News of the Wild
From the August/September 2010 issue
Roger Di Silvestro
Chameleons, the Champions of Breakfast
Because reptiles are cold-blooded, their muscles usually contract slowly during periods of low temperature, such as early morning. Not so for the tongue of the veiled chameleon, as biologists at the University of South Florida recently learned. The tongue shoots out to catch insects equally fast at cool and warm temperatures. Why? As muscles pull the tongue into the mouth, they stretch the tongue’s springy collagen, a protein-based connective tissue, much like pulling back on a bowstring. When released, the tongue snaps outward at maximum speed because the collagen isn’t slowed by cooling.
Riding on the Global Warming Express
For the first time, scientists have linked human-caused global warming definitively to the timing of a natural event. Researchers at Australia’s University of Melbourne used records dating to 1940 to determine that common brown butterflies (Heteronympha merope) have emerged from their chrysalises 1.6 days earlier per decade across the past 70 years. During the same period, Melbourne, Australia, warmed by about 0.25 degrees F per decade. “This rate of warming is extremely unlikely to be natural and is highly consistent with the expected effects of human greenhouse gas emissions,” says Michael Ray Kearney, one of the researchers. The butterflies now take wing 10.4 days earlier than they did in the 1940s. By raising the insects in temperature-controlled chambers, the researchers showed that the warming around Melbourne can explain the shift in emergence date. Such studies, the biologists reported in Biology Letters, “improve our ability to forecast future climate change impacts on biodiversity.”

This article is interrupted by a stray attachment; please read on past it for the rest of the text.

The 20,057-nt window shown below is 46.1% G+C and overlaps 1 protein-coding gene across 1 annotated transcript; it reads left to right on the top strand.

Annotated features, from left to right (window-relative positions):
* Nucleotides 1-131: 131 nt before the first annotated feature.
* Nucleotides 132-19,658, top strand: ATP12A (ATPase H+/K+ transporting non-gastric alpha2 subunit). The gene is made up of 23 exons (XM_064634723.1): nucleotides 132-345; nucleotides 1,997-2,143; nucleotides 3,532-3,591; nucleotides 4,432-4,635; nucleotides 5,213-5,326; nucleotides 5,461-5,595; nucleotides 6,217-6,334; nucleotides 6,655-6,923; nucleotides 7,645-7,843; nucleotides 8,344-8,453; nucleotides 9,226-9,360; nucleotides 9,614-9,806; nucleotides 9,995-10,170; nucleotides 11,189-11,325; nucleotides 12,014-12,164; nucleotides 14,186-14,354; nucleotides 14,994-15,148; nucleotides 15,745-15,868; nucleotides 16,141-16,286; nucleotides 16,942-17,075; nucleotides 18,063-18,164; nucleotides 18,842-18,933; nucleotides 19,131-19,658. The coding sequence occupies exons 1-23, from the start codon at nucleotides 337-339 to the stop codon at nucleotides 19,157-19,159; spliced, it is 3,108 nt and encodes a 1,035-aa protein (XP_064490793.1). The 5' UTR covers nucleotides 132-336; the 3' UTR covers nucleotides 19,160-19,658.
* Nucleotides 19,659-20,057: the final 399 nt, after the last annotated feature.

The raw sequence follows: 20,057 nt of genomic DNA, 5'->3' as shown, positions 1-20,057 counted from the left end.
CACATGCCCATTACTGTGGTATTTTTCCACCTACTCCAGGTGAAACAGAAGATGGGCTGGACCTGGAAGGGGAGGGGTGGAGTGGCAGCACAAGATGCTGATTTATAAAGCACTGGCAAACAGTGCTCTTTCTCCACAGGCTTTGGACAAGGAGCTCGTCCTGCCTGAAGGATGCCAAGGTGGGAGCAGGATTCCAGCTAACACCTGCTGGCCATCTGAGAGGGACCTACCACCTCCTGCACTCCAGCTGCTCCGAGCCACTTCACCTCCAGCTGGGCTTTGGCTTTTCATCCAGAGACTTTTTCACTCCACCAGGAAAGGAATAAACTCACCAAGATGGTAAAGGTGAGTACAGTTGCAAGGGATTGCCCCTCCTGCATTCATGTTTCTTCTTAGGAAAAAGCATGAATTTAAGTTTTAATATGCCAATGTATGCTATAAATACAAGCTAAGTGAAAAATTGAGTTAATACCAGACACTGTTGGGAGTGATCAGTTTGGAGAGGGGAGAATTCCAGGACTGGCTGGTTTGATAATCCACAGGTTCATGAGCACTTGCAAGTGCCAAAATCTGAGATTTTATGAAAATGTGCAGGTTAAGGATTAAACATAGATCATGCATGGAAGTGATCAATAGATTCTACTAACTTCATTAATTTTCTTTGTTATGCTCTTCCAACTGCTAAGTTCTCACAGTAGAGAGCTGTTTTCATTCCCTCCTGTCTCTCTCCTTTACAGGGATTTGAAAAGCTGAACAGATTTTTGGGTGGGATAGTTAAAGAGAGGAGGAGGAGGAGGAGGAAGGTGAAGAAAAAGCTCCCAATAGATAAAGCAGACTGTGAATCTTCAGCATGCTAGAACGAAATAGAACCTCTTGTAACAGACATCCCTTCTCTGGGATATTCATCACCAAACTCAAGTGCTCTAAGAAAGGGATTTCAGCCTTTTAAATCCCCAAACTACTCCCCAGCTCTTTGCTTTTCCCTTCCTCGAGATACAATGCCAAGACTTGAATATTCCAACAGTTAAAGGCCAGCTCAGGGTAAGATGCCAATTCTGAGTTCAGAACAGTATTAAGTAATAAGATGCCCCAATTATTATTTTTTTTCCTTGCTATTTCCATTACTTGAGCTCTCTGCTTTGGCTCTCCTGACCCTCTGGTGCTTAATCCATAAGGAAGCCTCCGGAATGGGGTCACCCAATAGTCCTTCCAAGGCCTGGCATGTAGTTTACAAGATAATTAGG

Making Do with Tree Shrew Poo
Scientists believe that Borneo’s giant montane pitcher plant (Nepenthes rajah), an endangered highland species, stands out as the largest meat-eating plant in the world: Measuring up to 13 inches high and 7 wide, the “pitcher” in which it captures and digests food can hold more than a half-gallon of water. What scientists did not know until recently is just what it is eating. Carnivorous-plant expert Charles Clarke and his colleagues at Malaysia’s Monash University and British Columbia’s Royal Roads University have discovered that glands on the pitcher “lids” of these massive plants produce large quantities of nectar highly palatable to local tree shrews, rodentlike animals related to primates. To get the nectar, the tree shrews—which match closely in size the dimensions of the pitcher—have to perch on the plants in a way that places their rear ends over the pitcher mouths. While dining they also take a moment, apparently, to mark their territory by defecating. The droppings, the researchers believe, are absorbed by the plant and fulfill most of its nitrogen needs. “One-hundred-and-fifty years after the discovery of N. rajah, we finally have an explanation for why the largest carnivorous plant in the world produces such pitchers,” Clarke told the BBC. The researchers suspect that many other highland pitcher species also feed on mammal droppings, including one plant that often serves as a bat roost.